Ruth Chatlien
Jan 18, 2018 rated it it was amazing  ·  review of another edition
I really enjoyed this and hope to read more of her books. This was what I'd hoped to experience while reading Under the Tuscan Sun but didn't.
May 21, 2018 rated it liked it  ·  review of another edition
Shelves: non-fiction
My husband and I listened to this book on a rode trip. Her descriptions were rich and poetic. I was happy to have the readers Italian. The plot wasn’t compelling but it made the drive enjoyable.
 Laurie Hoffsmith
I read 2 of her memoirs; A Thousand Days in Venice, and A Thousand Days in Tuscany and loved them both. Her description of place transports you there with her and her husband, Fernando.
This is the third of her books I've read -- but this is the best of them thus far -- and for SO many reasons which have no bearing upon why I recommend the books. There are three segments of varying lengths whic I will share as a sort of review because they are what to me hold the key to the effect of this book.

p74: "To be already full is the one and only way a body can aspire to and help sustain another one's joy." this rings SO true to me and at one and the same time peals deep and loud into m
Althea Wynne-Davis
Do not read any Marlena de Blasi book while hungry. The descriptions of feasts – humble to extravagant – will make your stomach rebel and your mouth salivate.

Lady in the Palazzo has all the ingredients that made her other books such delicious reading experiences.

Foremost of course is the food (if you want to be inspired, if you lost the joy in cooking or eating (gasp!) hers are the books you need to read). Just take this simple meal, for instance:

"We are served a deep basin full of pale, yellow
This was a real disappointment. I love Orvieto; it's beautiful, set way up on this vertical rock, and it has a fascinating Etruscan and Roman history.

De Blasi lived there for several years waiting for a ballroom to be restored, and doesn't even describe or explore the town in this memoir. This book is about that time in her life: there are shades of those English TV shows about people trying to buy property in Italy (gosh Italian bureaucracy is impenetrable, no one does anything on time!) with
May 25, 2008 rated it really liked it  ·  review of another edition
Recommends it for: people who dream of an ideal life in the European countryside.
I enjoyed this book, which is actually the third in a series of memoirs recounting De Blasi's life in Italy. I saw this title in the book store and thought it looked interesting not knowing about the previous volumes.

Even without the previous installments, it is easy to pick up on the "story so far," and De Blasi begins by telling how she and her husband decisded to move to Orvieto, a small Italian country town. The balance of the book focuses on their experiences in the town as they search for
Cynthia Neale
Jan 20, 2016 rated it it was amazing  ·  review of another edition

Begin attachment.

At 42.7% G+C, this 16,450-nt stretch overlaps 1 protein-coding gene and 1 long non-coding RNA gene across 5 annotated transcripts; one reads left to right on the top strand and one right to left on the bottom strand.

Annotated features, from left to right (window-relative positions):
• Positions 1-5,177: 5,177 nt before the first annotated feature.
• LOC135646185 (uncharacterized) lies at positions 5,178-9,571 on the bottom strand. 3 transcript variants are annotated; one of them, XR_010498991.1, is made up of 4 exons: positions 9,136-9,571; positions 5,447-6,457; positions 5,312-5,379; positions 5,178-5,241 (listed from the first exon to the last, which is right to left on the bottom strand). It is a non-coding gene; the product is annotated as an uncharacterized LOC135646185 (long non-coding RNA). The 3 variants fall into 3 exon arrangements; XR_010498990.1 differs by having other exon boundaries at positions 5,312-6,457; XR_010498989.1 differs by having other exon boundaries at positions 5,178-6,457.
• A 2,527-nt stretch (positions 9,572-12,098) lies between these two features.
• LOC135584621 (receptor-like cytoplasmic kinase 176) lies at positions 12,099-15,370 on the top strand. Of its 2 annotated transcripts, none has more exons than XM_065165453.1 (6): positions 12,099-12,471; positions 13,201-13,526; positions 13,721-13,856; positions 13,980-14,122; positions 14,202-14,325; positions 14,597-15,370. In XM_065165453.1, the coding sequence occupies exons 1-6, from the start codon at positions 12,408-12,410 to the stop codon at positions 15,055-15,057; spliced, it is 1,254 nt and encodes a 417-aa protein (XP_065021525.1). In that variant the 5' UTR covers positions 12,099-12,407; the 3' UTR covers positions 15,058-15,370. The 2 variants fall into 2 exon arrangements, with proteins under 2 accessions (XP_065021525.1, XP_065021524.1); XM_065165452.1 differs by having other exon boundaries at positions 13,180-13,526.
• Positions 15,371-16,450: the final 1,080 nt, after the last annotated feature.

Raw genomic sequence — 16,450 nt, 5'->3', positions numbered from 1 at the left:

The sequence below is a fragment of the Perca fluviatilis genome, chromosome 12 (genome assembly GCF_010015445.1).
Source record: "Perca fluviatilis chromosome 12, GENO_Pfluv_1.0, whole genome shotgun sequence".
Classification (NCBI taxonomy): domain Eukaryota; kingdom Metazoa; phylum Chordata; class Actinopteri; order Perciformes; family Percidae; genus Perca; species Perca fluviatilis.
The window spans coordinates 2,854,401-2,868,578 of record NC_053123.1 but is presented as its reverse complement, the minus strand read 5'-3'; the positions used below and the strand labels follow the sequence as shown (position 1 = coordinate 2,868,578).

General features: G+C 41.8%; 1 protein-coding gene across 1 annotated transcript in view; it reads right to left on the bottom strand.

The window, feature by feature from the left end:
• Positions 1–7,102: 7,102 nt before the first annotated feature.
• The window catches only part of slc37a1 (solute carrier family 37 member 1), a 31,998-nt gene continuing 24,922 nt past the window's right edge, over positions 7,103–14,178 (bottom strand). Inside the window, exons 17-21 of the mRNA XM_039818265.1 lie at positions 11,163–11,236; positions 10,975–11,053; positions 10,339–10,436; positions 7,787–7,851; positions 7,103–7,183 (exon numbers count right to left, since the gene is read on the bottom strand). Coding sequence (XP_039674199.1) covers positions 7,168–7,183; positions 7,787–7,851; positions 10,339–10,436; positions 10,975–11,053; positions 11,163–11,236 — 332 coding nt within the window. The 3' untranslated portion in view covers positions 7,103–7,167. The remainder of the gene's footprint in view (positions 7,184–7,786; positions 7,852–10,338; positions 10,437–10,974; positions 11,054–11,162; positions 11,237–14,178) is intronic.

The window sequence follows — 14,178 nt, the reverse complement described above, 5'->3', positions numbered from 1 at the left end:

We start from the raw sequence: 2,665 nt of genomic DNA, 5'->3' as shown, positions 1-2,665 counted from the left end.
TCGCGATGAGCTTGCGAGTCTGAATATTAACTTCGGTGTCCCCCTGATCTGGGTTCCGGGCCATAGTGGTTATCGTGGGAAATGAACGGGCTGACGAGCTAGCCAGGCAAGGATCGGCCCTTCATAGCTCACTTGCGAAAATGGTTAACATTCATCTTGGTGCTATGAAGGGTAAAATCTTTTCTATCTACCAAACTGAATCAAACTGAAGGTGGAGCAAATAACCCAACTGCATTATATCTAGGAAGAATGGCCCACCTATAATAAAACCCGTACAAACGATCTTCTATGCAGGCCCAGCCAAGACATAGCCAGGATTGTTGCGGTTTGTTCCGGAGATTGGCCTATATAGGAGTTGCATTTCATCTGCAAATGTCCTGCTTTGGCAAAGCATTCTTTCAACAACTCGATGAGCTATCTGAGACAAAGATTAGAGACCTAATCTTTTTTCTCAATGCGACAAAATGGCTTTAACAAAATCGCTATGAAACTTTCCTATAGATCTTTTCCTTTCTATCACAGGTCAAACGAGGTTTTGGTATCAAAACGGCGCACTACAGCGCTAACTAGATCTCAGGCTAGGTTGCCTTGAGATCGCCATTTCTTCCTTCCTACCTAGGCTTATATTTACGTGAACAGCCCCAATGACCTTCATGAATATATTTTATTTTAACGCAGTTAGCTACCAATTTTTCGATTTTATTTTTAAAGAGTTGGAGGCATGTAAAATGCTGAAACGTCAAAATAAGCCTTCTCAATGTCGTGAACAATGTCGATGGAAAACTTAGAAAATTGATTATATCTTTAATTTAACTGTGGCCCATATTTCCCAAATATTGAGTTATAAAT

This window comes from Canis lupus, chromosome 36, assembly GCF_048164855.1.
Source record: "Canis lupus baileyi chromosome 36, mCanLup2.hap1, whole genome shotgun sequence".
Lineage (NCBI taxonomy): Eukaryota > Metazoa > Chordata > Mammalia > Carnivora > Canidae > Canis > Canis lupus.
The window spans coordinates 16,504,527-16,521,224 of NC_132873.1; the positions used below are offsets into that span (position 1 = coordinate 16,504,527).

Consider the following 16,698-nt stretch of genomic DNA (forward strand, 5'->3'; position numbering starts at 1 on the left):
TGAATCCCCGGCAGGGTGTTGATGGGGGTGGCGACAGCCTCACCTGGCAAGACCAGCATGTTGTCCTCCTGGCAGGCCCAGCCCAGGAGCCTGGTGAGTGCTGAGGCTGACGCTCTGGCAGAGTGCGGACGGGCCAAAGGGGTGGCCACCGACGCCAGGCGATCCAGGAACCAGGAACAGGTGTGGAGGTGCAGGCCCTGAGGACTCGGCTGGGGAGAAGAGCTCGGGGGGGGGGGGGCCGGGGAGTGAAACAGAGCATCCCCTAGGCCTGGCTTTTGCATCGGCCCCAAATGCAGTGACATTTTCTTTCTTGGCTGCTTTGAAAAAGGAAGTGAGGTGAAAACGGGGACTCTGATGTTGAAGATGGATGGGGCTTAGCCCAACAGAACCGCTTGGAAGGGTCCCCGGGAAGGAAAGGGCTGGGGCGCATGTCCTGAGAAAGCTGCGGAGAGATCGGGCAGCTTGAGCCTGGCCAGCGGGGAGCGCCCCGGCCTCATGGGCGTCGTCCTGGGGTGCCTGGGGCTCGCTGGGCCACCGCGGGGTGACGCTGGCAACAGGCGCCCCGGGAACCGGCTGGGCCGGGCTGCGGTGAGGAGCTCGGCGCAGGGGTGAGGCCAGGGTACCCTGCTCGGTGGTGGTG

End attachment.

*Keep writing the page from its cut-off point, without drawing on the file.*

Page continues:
Having been to Orvieto, a sublime ancient Italian city above the cliffs of Umbria, I was eager to read this book by one of my favorite writers who writes of Italy and her food, culture, and history. And especially the food! This book is sensuous and de Blasi is an expert with prose that scintillates and creates the idea in your own head that you, too, can eat and live as robustly as she does. Perhaps cook as well, too, if only there were the fresh ingredients to be had that she finds while trave ...more
Mar 06, 2013 rated it liked it  ·  review of another edition
The Lady in the Palazzo is about an American who is married to a Venetian, as they wait to move into their living space while it's being remodeled. That's pretty much the whole novel.

The narrator, the American, is a cookbook author and has to work on her latest book. She finds new friends as she looks for a place to cook while awaiting the remodel. While the couple waits to move in to where they want to live, the story unfolds.

The story wanders through their lovely life as they try to navigate t
Feb 09, 2017 rated it really liked it  ·  review of another edition
I really like this book. The way it was written and the place it was set took me (in my mind) to a different place. Through the writing I could clearly picture the landscapes, seeing the people, smelling the food, feeling the heat of the sun on my skin. It just took me to a new place that I have never been to but would love to discover and experience. This was the last book in trilogy but the first book that I have read, so I look forward to reading the first books in series.
Oct 08, 2013 rated it it was amazing  ·  review of another edition
Another fabulous book by Marlena de Blasi! I found this book in Orvieto while visiting a few weeks ago. Having read two other of her books, I was delighted to have found this one. I thought it would be a great read on the many train rides through Europe. I didn't get to start the book right away because I decided to skip the trains (3 weeks of train hopping had taken its toll) and had rented a car. I did get to read it several weeks later while flying home to the USA. I wish I had read this befo ...more